- Sunrise Strategic Partners purchased a minority investment in Kill Cliff, a clean recovery and hydration sports drink, the companies said in a statement. The amount of the investment was not disclosed.
- Kill Cliff was founded by former Navy SEAL Todd Ehrlich, who wanted a healthier and better tasting alternative to soda, sports drinks and other post-workout beverages. The product comes with a clean ingredient label, electrolytes, B vitamins, no sugar and 15 to 20 calories.
- The investment from Sunrise will allow Kill Cliff to increase distribution and support marketing efforts to reach new consumers, the company said. Kill Cliff is already sold by retailers including Amazon, Whole Foods, Kroger and Hy-Vee.
Sports drinks are a huge market, representing about $8.5 billion in annual sales, with each person drinking about 4.7 gallons of sports drinks in 2015, according to Statista. The market is largely dominated by Pepsico's Gatorade — with about a 70% share — and Coca-Cola's Powerade.
Sport drinks were initially developed for athletes, but are increasingly consumed by others, including children. This growth, coupled with an increasing push by the public to drink more nutritious and natural beverages with no sugar or artificial colors and flavors, has opened up a market for companies such as Kill Cliff. The sports drink segment as a whole also is under pressure from other beverage categories that are quickly growing in popularity, such as coconut and aloe water.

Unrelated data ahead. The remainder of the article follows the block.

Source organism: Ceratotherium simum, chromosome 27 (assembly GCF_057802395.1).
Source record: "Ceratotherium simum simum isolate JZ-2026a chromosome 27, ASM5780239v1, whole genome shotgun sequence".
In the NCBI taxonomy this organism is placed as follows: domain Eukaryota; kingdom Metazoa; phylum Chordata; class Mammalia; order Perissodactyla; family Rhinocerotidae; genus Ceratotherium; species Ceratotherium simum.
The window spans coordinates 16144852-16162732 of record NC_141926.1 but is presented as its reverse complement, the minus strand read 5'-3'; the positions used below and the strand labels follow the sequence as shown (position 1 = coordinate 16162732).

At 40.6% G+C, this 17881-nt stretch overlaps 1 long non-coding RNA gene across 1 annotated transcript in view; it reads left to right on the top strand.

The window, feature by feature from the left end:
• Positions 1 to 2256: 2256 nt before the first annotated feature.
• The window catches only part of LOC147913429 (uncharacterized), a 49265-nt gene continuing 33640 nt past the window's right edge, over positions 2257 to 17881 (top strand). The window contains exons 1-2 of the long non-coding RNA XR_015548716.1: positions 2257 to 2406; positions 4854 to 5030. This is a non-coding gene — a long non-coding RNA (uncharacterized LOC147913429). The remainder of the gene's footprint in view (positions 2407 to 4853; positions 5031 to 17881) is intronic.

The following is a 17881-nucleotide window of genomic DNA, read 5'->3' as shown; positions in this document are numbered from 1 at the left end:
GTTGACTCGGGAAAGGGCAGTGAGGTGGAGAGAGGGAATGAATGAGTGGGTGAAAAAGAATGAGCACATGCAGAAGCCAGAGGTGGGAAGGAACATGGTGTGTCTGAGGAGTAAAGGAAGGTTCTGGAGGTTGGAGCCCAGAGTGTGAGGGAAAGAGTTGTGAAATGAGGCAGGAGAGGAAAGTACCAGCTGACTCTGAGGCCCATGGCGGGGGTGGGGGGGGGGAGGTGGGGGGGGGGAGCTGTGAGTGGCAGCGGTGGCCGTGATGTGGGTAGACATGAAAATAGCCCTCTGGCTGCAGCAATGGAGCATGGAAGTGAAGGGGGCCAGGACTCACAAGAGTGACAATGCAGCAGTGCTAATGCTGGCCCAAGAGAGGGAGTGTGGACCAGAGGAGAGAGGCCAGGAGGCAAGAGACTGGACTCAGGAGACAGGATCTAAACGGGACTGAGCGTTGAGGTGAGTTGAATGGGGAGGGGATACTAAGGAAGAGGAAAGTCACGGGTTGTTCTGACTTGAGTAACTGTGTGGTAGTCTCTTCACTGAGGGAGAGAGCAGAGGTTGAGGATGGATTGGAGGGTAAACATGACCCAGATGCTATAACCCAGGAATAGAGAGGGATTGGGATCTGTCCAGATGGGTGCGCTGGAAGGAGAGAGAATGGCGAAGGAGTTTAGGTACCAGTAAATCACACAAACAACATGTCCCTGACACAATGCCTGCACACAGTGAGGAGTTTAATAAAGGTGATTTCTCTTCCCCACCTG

"We believe the product's clean ingredient label will appeal to a wide range of consumers, and we are excited to team up with KILL CLIFF to help them expand the brand's footprint in more gyms and grocery stores," Steve Hughes, CEO and co-founder of Sunrise Strategic Partners, said in a statement.
Hughes has a history of involvement in the better-for-you space. He founded Boulder Brands, the maker of gluten-free and organic foods, purchased by Pinnacle Foods in 2015 for $682 million.
The large beverage giants have worked hard to protect their market share. PepsiCo announced last year it was launching three U.S. Department of Agriculture-certified organic varieties of Gatorade, called G Organic, after two years of researching natural and organic ingredients. Just months earlier, Coca-Cola said its Honest Tea brand was making its sports drink category debut with the launch of Honest Sport, a brand "for athletes looking for a sports drink made with simple, premium organic ingredients.”
Coca-Cola and PepsiCo have the advantage of significant brand recognition, especially for Gatorade — which is synonymous with sports drinks — as well as a deep budget for research, access to valuable consumer data and a huge distribution network.
But as countless big brands have seen — most notably Yoplait, which was overtaken by Chobani as the U.S.'s largest brand in the yogurt segment last year — nimble upstarts have an advantage, too. They are widely perceived as more wholesome, less corporate and able to respond to changing consumer tastes much faster. For Kill Cliff, those advantages and further successes could ultimately attract the interest of the very same beverage giants they are trying to unseat. Companies like PepsiCo and Coca-Cola could see Kill Cliff as perfectly positioned to capture further growth in the natural and organic space, making it a perfect complement for their existing sports drink portfolios.